Fish Caught On A Worm


When choosing your bait, there are normally two options: live bait or artificial bait. Many anglers are familiar with the use of both, but it usually depends on the type of fish you’re trying to catch. If your target calls for live worms as bait and you’ve never handled the squirmy little things, you’ve come to the right place. Here’s your basic guide on how to fish with worms.


The first thing you must know is how to select your worm. There are plenty of worms available, but a majority of bait shops stock earthworms, red worms and nightcrawlers. Don’t go for worms that are too thin or else you may not be able to hook them properly. Besides, if you were a fish, you’d probably want a juicier meal. Opt for thicker worms that are 4 to 8 inches in length.


Apart from the actual bait, you must learn how to properly choose your tackle. You must have a bobber and a few light split shot weights. Most importantly, the size of the hook you select matters a lot. Go for the ones with a long shank like a live bait hook, an octopus hook or an Aberdeen hook. These are perfect for live worms. Be sure that the size of your hook matches the size of your bait.


You don’t want to use a heavy or thick fishing line to go with your bait. Fish are going to easily sense the line’s presence and get spooked. For this job, opt for a lightweight fishing line, which fish won’t be able to detect. You must then secure the hook to the tag end of your fishing line by tying a clinch knot.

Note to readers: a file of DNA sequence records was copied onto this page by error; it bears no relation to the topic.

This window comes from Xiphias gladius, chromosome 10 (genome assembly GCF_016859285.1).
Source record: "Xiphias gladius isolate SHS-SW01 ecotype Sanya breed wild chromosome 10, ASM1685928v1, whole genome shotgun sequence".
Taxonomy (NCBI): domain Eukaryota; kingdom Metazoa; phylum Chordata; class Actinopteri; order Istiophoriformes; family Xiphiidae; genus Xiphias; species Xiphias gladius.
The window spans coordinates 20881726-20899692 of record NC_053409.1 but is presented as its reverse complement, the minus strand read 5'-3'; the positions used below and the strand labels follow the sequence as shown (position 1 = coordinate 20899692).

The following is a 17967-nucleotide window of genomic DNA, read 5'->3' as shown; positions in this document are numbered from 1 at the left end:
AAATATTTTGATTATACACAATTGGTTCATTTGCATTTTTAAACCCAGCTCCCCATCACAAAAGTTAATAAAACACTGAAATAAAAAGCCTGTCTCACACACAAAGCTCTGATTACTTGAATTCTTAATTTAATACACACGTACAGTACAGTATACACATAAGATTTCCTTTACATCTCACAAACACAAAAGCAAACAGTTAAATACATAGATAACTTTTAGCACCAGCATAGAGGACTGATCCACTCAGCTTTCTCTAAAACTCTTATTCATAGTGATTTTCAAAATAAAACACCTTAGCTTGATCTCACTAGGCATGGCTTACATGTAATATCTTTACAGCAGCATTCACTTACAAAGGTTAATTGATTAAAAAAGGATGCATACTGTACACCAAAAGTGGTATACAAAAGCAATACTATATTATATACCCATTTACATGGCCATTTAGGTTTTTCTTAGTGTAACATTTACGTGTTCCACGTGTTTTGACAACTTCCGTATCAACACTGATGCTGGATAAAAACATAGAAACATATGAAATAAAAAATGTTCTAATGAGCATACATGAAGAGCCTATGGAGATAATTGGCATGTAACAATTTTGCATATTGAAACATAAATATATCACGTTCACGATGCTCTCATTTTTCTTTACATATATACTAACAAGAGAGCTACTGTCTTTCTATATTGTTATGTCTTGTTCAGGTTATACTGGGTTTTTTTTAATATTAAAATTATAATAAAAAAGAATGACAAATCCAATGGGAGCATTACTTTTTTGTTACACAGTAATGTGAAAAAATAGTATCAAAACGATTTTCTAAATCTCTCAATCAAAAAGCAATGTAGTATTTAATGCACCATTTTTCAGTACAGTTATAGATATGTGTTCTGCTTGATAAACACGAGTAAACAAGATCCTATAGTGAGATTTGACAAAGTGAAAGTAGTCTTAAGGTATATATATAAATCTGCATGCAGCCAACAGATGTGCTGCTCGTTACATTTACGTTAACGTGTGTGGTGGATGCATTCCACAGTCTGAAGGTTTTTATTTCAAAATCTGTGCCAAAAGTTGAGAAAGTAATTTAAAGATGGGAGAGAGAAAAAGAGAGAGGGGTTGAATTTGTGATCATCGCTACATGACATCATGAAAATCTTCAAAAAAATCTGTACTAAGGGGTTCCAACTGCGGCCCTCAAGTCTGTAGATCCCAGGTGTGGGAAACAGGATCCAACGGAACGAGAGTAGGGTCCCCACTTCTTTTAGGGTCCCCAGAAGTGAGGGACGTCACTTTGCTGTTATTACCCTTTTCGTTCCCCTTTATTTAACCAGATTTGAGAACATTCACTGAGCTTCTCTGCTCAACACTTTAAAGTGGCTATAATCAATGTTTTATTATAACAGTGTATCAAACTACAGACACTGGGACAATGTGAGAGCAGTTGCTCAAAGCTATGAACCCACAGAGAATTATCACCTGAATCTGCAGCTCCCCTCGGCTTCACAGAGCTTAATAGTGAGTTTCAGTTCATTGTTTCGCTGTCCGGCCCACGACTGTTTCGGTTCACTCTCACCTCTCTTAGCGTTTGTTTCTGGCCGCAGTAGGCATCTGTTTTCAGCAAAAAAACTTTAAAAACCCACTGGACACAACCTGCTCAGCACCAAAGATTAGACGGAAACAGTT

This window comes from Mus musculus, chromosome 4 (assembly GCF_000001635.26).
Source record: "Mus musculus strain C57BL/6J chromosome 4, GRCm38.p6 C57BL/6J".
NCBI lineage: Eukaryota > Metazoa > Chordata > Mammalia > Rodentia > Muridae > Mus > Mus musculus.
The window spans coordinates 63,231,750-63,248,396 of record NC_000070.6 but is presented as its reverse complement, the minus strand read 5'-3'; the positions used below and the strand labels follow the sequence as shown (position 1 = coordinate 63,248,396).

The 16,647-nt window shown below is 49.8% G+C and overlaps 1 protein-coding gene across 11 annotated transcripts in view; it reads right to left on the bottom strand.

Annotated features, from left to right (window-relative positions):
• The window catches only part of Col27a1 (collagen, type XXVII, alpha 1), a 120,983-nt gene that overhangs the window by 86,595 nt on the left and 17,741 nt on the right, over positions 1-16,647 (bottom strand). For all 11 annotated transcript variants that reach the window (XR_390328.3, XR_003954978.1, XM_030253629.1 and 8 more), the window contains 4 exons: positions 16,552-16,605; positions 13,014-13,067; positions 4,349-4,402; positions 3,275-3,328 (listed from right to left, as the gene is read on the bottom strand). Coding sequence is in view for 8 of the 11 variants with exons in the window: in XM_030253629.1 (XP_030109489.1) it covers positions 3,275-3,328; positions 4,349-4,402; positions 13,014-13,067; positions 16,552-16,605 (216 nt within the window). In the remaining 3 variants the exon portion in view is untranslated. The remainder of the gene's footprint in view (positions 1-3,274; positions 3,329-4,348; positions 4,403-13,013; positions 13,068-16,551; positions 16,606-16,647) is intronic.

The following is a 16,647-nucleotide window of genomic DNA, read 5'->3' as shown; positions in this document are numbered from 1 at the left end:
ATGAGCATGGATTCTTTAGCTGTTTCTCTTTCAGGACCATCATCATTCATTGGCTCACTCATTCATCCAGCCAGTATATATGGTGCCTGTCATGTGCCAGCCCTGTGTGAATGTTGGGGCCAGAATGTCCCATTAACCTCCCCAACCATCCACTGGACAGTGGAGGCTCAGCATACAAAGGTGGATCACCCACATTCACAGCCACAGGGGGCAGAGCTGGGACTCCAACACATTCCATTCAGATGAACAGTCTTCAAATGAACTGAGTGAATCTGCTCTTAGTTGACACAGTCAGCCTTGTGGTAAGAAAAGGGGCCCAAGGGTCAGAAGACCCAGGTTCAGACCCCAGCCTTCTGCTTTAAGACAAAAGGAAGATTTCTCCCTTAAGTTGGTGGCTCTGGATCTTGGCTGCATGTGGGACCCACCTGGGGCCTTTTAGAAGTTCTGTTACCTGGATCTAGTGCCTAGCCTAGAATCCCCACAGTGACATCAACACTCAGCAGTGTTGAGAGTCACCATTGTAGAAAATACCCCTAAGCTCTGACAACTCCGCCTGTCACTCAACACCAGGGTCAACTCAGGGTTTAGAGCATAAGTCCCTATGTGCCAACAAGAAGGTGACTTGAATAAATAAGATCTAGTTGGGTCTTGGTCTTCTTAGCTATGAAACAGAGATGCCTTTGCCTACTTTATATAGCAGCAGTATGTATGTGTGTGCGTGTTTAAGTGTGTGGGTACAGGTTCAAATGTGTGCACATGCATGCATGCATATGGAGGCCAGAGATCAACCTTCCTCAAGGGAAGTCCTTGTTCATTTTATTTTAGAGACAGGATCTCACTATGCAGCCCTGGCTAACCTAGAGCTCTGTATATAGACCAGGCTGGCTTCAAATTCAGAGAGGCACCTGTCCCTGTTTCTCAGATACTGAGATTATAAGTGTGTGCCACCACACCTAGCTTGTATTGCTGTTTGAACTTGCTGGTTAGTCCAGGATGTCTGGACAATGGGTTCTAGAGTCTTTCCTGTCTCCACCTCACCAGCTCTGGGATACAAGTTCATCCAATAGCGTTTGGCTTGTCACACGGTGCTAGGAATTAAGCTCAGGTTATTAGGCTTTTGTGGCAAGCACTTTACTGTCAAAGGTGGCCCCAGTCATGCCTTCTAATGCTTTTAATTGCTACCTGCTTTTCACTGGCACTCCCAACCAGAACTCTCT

You’re almost ready to go. After tying the knot, position your bobber up from your hook. Make sure you leave about two to three feet of space, depending on the depth of the water. Then, attach a split shot weight to your line so that your bait won’t float all the way up to the water’s surface. You’re trying to catch fish, not birds.


Any experienced angler knows that fish have a very keen sense of smell. They might not look like it, but it’s true. They can tell when something’s not right when they smell an unnatural scent. To avoid scaring the fish away, see to it that your hands have been thoroughly cleaned before handling your bait. This is an important step when you’re trying to fish with worms. Your hands have been everywhere and have picked up scents from everything. You don’t want that to transfer to your live bait.


Be warned: this isn’t the time to get squeamish. To hook your bait, pierce your hook through the worm, allowing it to go through about two or three times as if you’re sewing. You don’t want your worm to look like a kebab, though, so be sure to leave a good portion of it hanging at the end to wiggle around. This motion is going to attract the fish’s attention, and you’ll hopefully get a bite.

There are hooks that allow you to attach the worm without having to kill it before you even cast your line. These hooks have a spiral or coiled shank where you can wrap the worm around. After that, you only need to snap the bar to secure it to your hook.

Using live bait can be intimidating for some anglers, but the fear is probably just all in your head. Worms are a staple in the sport, so it’s almost impossible to avoid them. You must definitely try to fish with worms the next time you take your rod and reel out for a spin. Who knows? You may even find that you like it more than synthetic worms.



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Jackson Williams

Jackson Williams has been fishing around Australia for 20 years and loves his home region of far north Queensland.